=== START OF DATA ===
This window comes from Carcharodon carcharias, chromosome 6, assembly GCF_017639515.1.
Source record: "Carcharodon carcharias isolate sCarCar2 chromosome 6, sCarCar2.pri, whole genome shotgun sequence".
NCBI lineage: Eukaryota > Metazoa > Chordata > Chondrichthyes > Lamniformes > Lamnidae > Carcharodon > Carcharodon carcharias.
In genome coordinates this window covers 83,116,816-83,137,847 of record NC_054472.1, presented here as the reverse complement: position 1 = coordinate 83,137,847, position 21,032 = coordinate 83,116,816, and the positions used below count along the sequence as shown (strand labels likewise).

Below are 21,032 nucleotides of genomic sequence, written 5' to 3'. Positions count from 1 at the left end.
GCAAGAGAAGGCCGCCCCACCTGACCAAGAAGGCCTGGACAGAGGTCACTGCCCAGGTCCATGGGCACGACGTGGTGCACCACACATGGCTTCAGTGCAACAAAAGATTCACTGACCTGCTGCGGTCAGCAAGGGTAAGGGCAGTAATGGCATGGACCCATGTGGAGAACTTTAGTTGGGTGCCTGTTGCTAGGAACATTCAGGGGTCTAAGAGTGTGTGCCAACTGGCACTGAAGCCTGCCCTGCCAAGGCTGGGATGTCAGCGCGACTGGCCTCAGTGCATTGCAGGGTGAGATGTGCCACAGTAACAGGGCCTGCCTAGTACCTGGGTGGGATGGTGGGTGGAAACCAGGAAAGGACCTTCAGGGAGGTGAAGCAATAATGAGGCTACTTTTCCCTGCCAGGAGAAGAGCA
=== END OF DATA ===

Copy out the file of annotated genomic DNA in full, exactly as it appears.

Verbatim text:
This window comes from Carcharodon carcharias, chromosome 6, assembly GCF_017639515.1.
Source record: "Carcharodon carcharias isolate sCarCar2 chromosome 6, sCarCar2.pri, whole genome shotgun sequence".
NCBI lineage: Eukaryota > Metazoa > Chordata > Chondrichthyes > Lamniformes > Lamnidae > Carcharodon > Carcharodon carcharias.
In genome coordinates this window covers 83,116,816-83,137,847 of record NC_054472.1, presented here as the reverse complement: position 1 = coordinate 83,137,847, position 21,032 = coordinate 83,116,816, and the positions used below count along the sequence as shown (strand labels likewise).

Below are 21,032 nucleotides of genomic sequence, written 5' to 3'. Positions count from 1 at the left end.
GCAAGAGAAGGCCGCCCCACCTGACCAAGAAGGCCTGGACAGAGGTCACTGCCCAGGTCCATGGGCACGACGTGGTGCACCACACATGGCTTCAGTGCAACAAAAGATTCACTGACCTGCTGCGGTCAGCAAGGGTAAGGGCAGTAATGGCATGGACCCATGTGGAGAACTTTAGTTGGGTGCCTGTTGCTAGGAACATTCAGGGGTCTAAGAGTGTGTGCCAACTGGCACTGAAGCCTGCCCTGCCAAGGCTGGGATGTCAGCGCGACTGGCCTCAGTGCATTGCAGGGTGAGATGTGCCACAGTAACAGGGCCTGCCTAGTACCTGGGTGGGATGGTGGGTGGAAACCAGGAAAGGACCTTCAGGGAGGTGAAGCAATAATGAGGCTACTTTTCCCTGCCAGGAGAAGAGCA